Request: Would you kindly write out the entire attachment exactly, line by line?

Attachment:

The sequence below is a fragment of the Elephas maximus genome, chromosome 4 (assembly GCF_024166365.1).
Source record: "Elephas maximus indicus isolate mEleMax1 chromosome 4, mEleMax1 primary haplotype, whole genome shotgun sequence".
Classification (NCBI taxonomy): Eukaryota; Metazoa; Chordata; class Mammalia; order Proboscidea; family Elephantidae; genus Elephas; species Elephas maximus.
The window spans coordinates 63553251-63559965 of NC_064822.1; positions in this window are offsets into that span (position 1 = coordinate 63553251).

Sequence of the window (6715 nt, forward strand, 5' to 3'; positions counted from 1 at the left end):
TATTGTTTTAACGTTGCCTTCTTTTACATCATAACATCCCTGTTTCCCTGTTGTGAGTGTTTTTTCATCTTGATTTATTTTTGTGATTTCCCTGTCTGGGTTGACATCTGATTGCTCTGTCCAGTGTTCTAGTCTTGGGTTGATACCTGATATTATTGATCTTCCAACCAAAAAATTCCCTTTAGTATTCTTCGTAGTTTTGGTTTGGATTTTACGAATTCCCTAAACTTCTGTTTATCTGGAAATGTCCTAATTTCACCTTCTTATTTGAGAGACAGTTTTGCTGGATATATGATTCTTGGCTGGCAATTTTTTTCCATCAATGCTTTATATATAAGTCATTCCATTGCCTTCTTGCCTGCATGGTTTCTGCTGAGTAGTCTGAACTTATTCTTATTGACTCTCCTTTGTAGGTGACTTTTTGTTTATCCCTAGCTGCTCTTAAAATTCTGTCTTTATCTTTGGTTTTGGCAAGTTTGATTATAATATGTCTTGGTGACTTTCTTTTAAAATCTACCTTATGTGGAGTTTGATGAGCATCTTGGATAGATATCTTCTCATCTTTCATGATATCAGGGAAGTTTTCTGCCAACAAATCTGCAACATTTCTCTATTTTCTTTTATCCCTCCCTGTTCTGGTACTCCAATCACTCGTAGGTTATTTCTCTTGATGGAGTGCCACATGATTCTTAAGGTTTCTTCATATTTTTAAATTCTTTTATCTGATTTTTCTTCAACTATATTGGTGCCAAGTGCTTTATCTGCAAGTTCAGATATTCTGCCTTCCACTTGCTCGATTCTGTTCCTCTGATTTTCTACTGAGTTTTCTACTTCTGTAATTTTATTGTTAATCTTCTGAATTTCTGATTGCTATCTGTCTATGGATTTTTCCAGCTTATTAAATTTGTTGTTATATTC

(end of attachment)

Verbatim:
The sequence below is a fragment of the Elephas maximus genome, chromosome 4 (assembly GCF_024166365.1).
Source record: "Elephas maximus indicus isolate mEleMax1 chromosome 4, mEleMax1 primary haplotype, whole genome shotgun sequence".
Classification (NCBI taxonomy): Eukaryota; Metazoa; Chordata; class Mammalia; order Proboscidea; family Elephantidae; genus Elephas; species Elephas maximus.
The window spans coordinates 63553251-63559965 of NC_064822.1; positions in this window are offsets into that span (position 1 = coordinate 63553251).

Sequence of the window (6715 nt, forward strand, 5' to 3'; positions counted from 1 at the left end):
TATTGTTTTAACGTTGCCTTCTTTTACATCATAACATCCCTGTTTCCCTGTTGTGAGTGTTTTTTCATCTTGATTTATTTTTGTGATTTCCCTGTCTGGGTTGACATCTGATTGCTCTGTCCAGTGTTCTAGTCTTGGGTTGATACCTGATATTATTGATCTTCCAACCAAAAAATTCCCTTTAGTATTCTTCGTAGTTTTGGTTTGGATTTTACGAATTCCCTAAACTTCTGTTTATCTGGAAATGTCCTAATTTCACCTTCTTATTTGAGAGACAGTTTTGCTGGATATATGATTCTTGGCTGGCAATTTTTTTCCATCAATGCTTTATATATAAGTCATTCCATTGCCTTCTTGCCTGCATGGTTTCTGCTGAGTAGTCTGAACTTATTCTTATTGACTCTCCTTTGTAGGTGACTTTTTGTTTATCCCTAGCTGCTCTTAAAATTCTGTCTTTATCTTTGGTTTTGGCAAGTTTGATTATAATATGTCTTGGTGACTTTCTTTTAAAATCTACCTTATGTGGAGTTTGATGAGCATCTTGGATAGATATCTTCTCATCTTTCATGATATCAGGGAAGTTTTCTGCCAACAAATCTGCAACATTTCTCTATTTTCTTTTATCCCTCCCTGTTCTGGTACTCCAATCACTCGTAGGTTATTTCTCTTGATGGAGTGCCACATGATTCTTAAGGTTTCTTCATATTTTTAAATTCTTTTATCTGATTTTTCTTCAACTATATTGGTGCCAAGTGCTTTATCTGCAAGTTCAGATATTCTGCCTTCCACTTGCTCGATTCTGTTCCTCTGATTTTCTACTGAGTTTTCTACTTCTGTAATTTTATTGTTAATCTTCTGAATTTCTGATTGCTATCTGTCTATGGATTTTTCCAGCTTATTAAATTTGTTGTTATATTC